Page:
Even with this extreme rightwing government at power, the conventional wisdom is that “Israelis want peace”. Most of the polling shows more than 50 percent of the public supporting the two state solution, and even parting Jerusalem is no longer taboo with Jews. The mystery is how with such a dovish public, Israel is still building settlements and using every trick in the book to postpone what seems like an inevitable evacuation.

Gadi Baltiansky, Director General of the Geneva Initiative in Israel, offers an explanation in an article on Foreign Policy:

Consider the following: about two-thirds of Israelis support the evacuation of most settlements as part of a peace agreement with the Palestinians. Yet at the same time, only 30 percent believe that this is the opinion held by the majority (…)

Thus, a majority that supports the evacuation of most settlements as part of a peace agreement sees itself as a minority, while, perversely, a small but vocal minority that is against the evacuation acts as if it represents the general will. The majority’s mistake derives not only from its silence and preoccupation with other things, but from the reluctance of its leaders to offer a convincing sense of urgency to the issue at hand. The minority’s strength is in turn derived from the voluminous way it expresses itself, its focus on one issue only, and of course, from the trepidation displayed by the leaders of the majority.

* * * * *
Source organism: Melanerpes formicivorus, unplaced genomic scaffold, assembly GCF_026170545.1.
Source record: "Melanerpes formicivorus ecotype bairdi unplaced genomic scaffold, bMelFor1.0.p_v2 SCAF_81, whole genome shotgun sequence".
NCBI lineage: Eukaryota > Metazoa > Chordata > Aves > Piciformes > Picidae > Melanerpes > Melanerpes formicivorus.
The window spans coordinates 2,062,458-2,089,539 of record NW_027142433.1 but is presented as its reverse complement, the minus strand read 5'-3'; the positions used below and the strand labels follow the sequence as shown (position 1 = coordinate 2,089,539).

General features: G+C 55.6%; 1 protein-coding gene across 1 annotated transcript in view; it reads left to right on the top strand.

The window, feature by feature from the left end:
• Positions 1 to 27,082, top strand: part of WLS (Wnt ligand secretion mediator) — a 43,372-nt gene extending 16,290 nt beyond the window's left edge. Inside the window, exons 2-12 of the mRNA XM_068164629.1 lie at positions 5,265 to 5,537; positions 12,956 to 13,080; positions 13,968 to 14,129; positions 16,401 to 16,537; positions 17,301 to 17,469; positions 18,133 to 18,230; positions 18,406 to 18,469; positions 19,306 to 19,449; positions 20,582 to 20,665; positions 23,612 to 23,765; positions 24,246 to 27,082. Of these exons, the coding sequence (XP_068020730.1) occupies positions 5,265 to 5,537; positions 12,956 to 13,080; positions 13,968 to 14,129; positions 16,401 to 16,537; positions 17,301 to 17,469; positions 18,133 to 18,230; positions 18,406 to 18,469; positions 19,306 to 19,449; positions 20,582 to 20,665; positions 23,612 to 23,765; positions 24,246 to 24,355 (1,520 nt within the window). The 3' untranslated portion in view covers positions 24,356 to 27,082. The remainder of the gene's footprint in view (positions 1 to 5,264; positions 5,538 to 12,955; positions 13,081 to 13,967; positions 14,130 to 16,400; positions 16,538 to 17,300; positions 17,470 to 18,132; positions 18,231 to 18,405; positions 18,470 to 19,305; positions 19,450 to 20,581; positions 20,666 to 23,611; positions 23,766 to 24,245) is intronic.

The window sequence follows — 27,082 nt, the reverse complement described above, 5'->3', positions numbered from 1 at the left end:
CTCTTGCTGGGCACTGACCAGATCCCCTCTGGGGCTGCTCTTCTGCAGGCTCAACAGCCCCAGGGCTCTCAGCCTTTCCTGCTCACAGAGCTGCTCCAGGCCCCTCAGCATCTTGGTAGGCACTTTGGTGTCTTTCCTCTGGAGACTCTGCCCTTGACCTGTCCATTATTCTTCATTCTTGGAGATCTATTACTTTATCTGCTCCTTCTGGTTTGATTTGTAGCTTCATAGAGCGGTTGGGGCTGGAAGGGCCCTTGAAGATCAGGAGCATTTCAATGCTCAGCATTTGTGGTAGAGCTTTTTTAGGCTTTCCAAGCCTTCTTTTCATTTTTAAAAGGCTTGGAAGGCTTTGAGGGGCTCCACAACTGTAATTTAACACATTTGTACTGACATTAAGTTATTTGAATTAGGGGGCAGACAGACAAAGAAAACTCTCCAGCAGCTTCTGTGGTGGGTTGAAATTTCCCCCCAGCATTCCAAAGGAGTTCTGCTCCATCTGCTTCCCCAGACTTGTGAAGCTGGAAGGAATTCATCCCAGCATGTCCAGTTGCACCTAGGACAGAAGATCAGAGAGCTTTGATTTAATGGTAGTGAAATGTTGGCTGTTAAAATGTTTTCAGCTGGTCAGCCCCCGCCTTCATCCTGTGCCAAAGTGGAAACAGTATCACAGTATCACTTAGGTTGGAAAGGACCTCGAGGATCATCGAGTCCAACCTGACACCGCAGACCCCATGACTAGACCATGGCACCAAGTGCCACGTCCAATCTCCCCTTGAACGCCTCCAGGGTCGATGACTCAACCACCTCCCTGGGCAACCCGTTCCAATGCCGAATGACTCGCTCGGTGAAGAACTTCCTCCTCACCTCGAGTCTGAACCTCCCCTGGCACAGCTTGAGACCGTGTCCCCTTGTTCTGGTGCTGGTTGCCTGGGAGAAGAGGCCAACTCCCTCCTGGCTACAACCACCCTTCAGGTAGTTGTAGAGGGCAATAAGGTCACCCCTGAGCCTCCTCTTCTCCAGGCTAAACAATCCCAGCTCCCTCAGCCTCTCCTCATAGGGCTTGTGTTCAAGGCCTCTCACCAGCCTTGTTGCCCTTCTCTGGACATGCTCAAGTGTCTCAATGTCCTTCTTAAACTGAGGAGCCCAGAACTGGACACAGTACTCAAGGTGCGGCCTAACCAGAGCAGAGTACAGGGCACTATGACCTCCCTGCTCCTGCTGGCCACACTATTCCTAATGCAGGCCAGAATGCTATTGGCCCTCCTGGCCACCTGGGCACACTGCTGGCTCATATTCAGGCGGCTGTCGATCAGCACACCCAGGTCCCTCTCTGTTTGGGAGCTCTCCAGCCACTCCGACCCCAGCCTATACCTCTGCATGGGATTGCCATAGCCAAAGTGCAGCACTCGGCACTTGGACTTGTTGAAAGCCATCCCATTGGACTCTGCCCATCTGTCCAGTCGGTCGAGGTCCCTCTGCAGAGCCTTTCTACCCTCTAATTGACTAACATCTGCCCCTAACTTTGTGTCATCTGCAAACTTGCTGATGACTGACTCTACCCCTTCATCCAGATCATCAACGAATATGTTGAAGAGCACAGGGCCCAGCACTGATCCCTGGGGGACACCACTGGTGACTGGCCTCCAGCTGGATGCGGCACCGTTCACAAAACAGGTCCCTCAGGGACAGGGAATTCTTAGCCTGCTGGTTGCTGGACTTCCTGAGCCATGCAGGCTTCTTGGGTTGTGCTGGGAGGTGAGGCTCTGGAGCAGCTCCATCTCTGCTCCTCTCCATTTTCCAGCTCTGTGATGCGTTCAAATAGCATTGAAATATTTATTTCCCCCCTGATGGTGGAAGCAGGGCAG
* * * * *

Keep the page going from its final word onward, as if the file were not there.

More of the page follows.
One might add that Israeli leaders – as well as most journalists – are simply lying to the public, leading it to believe that we can reach an agreement while keeping settlements which are deep into the Palestinian territory, such as Ariel and Maale Edomim; that we can have a peace settlement without parting the holy basin in Jerusalem; or that we can make Hamas disappear (and when all of these fail to materialize, they blame Arab rejectionism). Akiva Eldar just had an interesting piece in Haaretz on the damage of baseless believes on both sides.

But the failure of leadership is only half the story. The real problem is the fact that Israelis are unwilling to pay the price that the implication of the two state solutions involves. As I’ve written before, the status quo is simply too comfortable for us, and there is no real incentive to go through the difficult internal confrontation – not to mention obvious security threats – that a withdrawal from the West bank might bring.

This is why I only partly agree with Baltiansky’s conclusion – that a foreign leader who wants to make progress should communicate itself to Israelis. Communication is important, but it will be all but useless without applying real pressure on Israeli leaders, such pressure that will make it clear that the current situation cannot go on.


Deconstructing Rightwing arguments (I): The Palestinian Charter

Posted: May 4th, 2010 | Author: | Filed under: The Right, The Settlements | Tags: , , , , , , | 19 Comments »

Every now and then you get to hear Israelis argue that we cannot have peace with the Palestinians or even withdraw from the West Bank because Hamas is still opposing the idea of a Jewish state, and more important, because the Palestinian National Charter, which the PLO’s binding document, still states that the Palestinians have a right for the entire land of Israel, and that “Zionist occupation” of the land is illegal.